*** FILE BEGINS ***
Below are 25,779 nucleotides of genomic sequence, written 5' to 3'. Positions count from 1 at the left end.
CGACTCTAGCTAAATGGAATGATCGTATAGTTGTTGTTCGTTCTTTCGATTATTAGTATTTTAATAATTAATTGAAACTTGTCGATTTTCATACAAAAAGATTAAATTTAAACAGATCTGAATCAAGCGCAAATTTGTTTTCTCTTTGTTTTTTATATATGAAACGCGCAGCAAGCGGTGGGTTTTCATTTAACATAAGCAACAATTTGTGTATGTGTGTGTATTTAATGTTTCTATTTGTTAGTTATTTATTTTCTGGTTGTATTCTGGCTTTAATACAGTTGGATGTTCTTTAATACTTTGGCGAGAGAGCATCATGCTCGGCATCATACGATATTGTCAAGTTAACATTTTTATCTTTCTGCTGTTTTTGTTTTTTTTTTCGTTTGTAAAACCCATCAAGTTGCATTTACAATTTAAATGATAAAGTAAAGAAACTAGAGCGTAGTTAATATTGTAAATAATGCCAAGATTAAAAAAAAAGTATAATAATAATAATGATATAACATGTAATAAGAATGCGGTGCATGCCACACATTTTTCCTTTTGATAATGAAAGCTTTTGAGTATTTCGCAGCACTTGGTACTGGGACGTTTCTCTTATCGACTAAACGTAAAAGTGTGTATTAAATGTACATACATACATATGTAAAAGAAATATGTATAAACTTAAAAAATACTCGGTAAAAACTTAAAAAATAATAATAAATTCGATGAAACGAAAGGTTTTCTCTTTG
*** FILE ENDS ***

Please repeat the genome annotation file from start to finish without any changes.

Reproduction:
Below are 25,779 nucleotides of genomic sequence, written 5' to 3'. Positions count from 1 at the left end.
CGACTCTAGCTAAATGGAATGATCGTATAGTTGTTGTTCGTTCTTTCGATTATTAGTATTTTAATAATTAATTGAAACTTGTCGATTTTCATACAAAAAGATTAAATTTAAACAGATCTGAATCAAGCGCAAATTTGTTTTCTCTTTGTTTTTTATATATGAAACGCGCAGCAAGCGGTGGGTTTTCATTTAACATAAGCAACAATTTGTGTATGTGTGTGTATTTAATGTTTCTATTTGTTAGTTATTTATTTTCTGGTTGTATTCTGGCTTTAATACAGTTGGATGTTCTTTAATACTTTGGCGAGAGAGCATCATGCTCGGCATCATACGATATTGTCAAGTTAACATTTTTATCTTTCTGCTGTTTTTGTTTTTTTTTTCGTTTGTAAAACCCATCAAGTTGCATTTACAATTTAAATGATAAAGTAAAGAAACTAGAGCGTAGTTAATATTGTAAATAATGCCAAGATTAAAAAAAAAGTATAATAATAATAATGATATAACATGTAATAAGAATGCGGTGCATGCCACACATTTTTCCTTTTGATAATGAAAGCTTTTGAGTATTTCGCAGCACTTGGTACTGGGACGTTTCTCTTATCGACTAAACGTAAAAGTGTGTATTAAATGTACATACATACATATGTAAAAGAAATATGTATAAACTTAAAAAATACTCGGTAAAAACTTAAAAAATAATAATAAATTCGATGAAACGAAAGGTTTTCTCTTTG